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Modernisation of Lloyds of London

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Released19 November 2008 

Financial Services Secretary to the Treasury Paul Myners, today welcomed the coming into force of a Legislative Reform Order (LRO) that will modernise the operation of Lloyd’s of London.

The LRO updates governance provisions in the Lloyd’s Act 1982, to reflect changes in the regulatory environment, and to remove restrictions which get in the way of the future development of the insurance market.

Paul Myners said:

"Maintaining the City’s competitiveness is a key priority for the Government. These changes will help Lloyd’s to maintain and enhance its position in the global insurance market. I am delighted that the Government’s proposals have received such widespread support."

The coming into force of the LRO follows a public consultation by HM Treasury, and approval by both Houses of Parliament.

Notes

1. In recent years, Lloyd’s has undertaken a major programme of reforms, geared to updating the marketplace and maintaining its global competitiveness. These were initiated as a result of the Chairman’s Strategy Group (which reported in 2002) and have been taken forward as a rolling series of three-year business plans, focussing on five core components of Lloyd’s business, including performance management and improving the efficiency and effectiveness of Lloyd’s operating environment.

2. To complement these market based and market led initiatives, the Government agreed in June 2007 that it would bring forward proposals with the aim of updating and streamlining Lloyd’s governance procedures and removing unnecessary restrictions on how it organises its affairs.

3. A Legislative Reform Order is a Statutory Instrument made under the Legislative and Regulatory Reform Act 2006.

4. The draft Order will implement the following eight reforms:

  • relax the rule requiring the Chairman and Deputy Chairmen to be working members, so that these posts may be filled by any member of the Council, provided that one of the Chairman and Deputy Chairman is always a working member;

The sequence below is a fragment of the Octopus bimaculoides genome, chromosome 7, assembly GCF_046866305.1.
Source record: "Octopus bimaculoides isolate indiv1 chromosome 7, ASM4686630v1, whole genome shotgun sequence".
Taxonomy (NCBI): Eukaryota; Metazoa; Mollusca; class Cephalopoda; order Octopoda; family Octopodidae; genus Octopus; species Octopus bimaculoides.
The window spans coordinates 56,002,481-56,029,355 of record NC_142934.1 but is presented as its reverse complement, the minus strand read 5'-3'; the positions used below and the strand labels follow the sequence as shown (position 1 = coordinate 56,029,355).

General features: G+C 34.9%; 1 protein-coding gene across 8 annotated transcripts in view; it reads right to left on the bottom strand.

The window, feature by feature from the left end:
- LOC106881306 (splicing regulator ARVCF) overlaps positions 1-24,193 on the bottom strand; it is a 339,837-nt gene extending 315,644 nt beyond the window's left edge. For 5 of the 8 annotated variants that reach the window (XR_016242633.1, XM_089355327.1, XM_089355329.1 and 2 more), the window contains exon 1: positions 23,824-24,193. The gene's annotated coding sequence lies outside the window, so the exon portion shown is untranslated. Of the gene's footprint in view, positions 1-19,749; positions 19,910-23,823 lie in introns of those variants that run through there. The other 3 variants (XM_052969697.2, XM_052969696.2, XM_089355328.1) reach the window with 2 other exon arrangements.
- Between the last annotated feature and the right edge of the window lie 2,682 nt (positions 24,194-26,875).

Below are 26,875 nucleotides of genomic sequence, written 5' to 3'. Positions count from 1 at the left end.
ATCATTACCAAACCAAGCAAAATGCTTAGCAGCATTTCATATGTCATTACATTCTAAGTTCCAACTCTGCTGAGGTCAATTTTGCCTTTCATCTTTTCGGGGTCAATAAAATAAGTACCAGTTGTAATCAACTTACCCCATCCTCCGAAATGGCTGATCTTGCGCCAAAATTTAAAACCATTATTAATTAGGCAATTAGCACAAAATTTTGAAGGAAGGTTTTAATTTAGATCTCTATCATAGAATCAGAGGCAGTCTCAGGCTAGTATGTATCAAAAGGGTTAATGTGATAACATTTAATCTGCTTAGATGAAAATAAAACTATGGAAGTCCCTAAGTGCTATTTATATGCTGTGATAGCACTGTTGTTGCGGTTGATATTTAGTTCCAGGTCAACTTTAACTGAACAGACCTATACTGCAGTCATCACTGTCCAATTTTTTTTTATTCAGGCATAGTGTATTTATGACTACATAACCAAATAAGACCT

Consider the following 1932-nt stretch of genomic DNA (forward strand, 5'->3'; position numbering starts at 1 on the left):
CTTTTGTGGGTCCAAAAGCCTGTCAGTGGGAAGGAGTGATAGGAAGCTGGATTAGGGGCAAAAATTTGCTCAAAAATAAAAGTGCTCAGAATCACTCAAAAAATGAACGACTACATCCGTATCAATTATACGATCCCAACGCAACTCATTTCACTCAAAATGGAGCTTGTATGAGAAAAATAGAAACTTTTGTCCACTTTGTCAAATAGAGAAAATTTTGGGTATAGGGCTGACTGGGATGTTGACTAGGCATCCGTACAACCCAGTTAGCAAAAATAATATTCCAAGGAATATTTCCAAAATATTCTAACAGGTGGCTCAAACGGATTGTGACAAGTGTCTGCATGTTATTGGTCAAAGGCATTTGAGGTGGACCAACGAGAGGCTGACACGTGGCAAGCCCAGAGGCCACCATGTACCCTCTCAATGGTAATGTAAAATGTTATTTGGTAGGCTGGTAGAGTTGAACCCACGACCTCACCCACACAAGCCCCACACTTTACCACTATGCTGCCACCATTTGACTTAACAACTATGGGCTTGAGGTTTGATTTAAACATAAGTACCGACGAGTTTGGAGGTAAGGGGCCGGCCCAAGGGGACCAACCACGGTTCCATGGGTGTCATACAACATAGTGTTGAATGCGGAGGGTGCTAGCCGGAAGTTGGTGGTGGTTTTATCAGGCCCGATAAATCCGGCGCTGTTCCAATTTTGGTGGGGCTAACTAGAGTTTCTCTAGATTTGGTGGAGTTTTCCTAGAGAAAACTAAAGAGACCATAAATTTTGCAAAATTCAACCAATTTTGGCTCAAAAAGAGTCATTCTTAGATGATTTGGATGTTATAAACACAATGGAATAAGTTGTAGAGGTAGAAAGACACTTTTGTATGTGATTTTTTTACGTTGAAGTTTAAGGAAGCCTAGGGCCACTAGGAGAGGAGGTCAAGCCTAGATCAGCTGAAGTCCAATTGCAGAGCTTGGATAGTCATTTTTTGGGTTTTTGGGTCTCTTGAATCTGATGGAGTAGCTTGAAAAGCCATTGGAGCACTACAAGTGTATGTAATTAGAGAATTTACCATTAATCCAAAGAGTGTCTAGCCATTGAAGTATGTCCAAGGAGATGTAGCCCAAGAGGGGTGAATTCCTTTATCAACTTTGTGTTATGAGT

• remove restrictions on elections to the Council affecting working members, to permit more flexibility and greater alignment with the Combined Code;
  • remove the requirement for the Governor of the Bank of England to approve appointments of nominated members of Council, as this duplicates the Financial Services Authority's approval process;
  • remove the provisions relating to the Committee of Lloyd's;
  • modernise and streamline the Council's delegation powers, while preserving the Council's existing reserved powers;
  • ease restrictions on the composition of Disciplinary Committees.
  • remove the restriction that requires managing agents generally to accept business only from a Lloyd's broker, while retaining the class of "Lloyd's broker" for brokers that want to bear the title of "Lloyd's broker"; and
  • remove the divestment provisions (which prohibit prescribed associations between Lloyd's brokers and managing agents).

5. More information about the consultation and the results

6. The House of Commons report (Parliament website, opens in a new window)

7. The House of Lords report (Parliament website, opens in a new window)


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Article Published/Sorted/Amended on Scopulus 2008-11-21 10:39:31 in Business Articles

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